Statistical Auditing: Attribute Sampling Methods with a Case Study
Statistical Sampling
12:00 pm - 1:00 pm

Statistical sampling is a generally accepted audit technique widely used in tax, internal audit, financial statement auditing, and many other regulatory and assurance functions. Even with this broad use and deep acceptance of sampling, there can be a wide range of practices and a lack of standardization for audit sampling.

We will observationally explore the impact of sample sizes, in attribute samples (i.e., error vs non error), ranging from the unconventional small to the unnecessarily large determining what statistical attributes the samples require to provide assurance on audit and tax populations.  In addition, we will explore combining samples for a “project” error rate; this technique follows stratifcation principles and is often used for variable (i.e., monetary amount) sampling but can also be applied to attribute sampling.    A few of the topics that will be covered follow:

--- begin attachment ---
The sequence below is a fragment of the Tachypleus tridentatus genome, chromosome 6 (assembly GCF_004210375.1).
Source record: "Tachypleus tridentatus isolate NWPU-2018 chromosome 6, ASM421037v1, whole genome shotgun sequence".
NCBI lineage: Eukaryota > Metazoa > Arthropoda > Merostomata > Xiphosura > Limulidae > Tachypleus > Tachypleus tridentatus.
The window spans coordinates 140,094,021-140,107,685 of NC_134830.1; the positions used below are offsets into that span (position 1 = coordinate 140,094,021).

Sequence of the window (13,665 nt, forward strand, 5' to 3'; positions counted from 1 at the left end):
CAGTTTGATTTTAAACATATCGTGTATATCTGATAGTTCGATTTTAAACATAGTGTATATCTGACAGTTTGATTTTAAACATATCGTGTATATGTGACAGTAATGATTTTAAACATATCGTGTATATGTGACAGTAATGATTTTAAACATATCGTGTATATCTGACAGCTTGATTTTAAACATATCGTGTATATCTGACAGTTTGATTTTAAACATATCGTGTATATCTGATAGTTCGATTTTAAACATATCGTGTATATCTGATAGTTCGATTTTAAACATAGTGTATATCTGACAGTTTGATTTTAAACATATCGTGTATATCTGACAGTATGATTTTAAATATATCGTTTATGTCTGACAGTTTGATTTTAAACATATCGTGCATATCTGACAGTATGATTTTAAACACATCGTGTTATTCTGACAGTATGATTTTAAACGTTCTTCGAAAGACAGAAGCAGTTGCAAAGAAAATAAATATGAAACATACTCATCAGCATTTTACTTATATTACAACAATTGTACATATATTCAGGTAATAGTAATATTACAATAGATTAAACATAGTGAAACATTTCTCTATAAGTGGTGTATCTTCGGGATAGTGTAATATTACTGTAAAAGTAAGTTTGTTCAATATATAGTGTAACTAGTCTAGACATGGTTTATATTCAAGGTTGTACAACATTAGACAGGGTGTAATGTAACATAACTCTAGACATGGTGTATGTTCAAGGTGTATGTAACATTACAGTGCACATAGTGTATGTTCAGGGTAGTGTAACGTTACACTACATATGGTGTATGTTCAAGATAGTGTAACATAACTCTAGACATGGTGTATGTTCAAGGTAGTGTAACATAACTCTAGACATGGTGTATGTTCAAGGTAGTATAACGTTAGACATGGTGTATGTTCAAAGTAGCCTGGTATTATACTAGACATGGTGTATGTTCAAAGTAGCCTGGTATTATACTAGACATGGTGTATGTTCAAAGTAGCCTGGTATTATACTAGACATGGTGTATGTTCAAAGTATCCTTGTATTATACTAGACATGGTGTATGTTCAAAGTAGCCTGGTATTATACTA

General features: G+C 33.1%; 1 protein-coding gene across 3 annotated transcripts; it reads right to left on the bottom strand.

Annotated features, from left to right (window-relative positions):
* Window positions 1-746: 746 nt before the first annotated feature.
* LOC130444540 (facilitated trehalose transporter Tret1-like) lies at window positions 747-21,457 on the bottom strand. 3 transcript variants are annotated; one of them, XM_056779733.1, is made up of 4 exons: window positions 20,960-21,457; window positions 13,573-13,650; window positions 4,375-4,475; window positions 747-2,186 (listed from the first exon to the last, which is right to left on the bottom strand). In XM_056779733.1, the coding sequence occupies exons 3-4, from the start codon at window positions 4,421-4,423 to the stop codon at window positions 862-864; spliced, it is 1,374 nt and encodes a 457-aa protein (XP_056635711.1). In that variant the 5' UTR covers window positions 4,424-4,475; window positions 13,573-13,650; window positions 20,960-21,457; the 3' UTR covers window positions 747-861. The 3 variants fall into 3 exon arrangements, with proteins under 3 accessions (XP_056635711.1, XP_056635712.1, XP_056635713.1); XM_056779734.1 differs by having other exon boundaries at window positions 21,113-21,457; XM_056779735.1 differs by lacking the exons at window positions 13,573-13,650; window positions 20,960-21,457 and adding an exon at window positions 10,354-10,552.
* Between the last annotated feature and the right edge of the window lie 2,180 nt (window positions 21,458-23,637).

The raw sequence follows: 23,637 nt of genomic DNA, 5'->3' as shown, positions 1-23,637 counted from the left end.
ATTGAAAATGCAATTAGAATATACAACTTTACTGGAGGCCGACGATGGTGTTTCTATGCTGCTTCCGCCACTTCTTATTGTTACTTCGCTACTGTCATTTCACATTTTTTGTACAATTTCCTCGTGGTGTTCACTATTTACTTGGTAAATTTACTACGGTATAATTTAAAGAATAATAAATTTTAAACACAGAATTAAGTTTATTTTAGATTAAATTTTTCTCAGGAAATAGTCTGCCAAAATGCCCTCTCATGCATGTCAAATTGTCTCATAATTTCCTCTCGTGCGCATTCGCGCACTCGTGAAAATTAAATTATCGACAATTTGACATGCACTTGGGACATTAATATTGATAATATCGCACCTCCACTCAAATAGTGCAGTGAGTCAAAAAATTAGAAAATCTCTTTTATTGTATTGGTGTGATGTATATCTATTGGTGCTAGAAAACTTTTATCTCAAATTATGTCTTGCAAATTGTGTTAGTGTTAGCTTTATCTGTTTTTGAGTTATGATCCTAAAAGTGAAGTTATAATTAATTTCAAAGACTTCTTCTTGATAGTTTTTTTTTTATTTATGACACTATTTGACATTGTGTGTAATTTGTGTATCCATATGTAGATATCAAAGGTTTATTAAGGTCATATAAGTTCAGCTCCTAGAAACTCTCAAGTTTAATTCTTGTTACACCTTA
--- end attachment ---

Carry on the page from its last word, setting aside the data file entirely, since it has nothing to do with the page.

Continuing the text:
• What do sample sizes look like as population sizes approach the infinitely large?
  • When does a population become large enough to statistically be considered infinitely large?
  • How do population error rates contribute to the required sample sizes?
  • Standard audit sample sizes for process risk level risk rating.
  • Stratification, combining samples for an “overall” error rate and precision.

In discussing sample size impact, this will be an observational review (i.e., simulations) and does not seek a theoretical approach, but actual data driven analysis, and with more populations than is routinely seen in applicable research.  We should expect to roughly but clearly observe patterns and qualities that authenticate the theories of sampling while providing practical examples that validate industry best practices.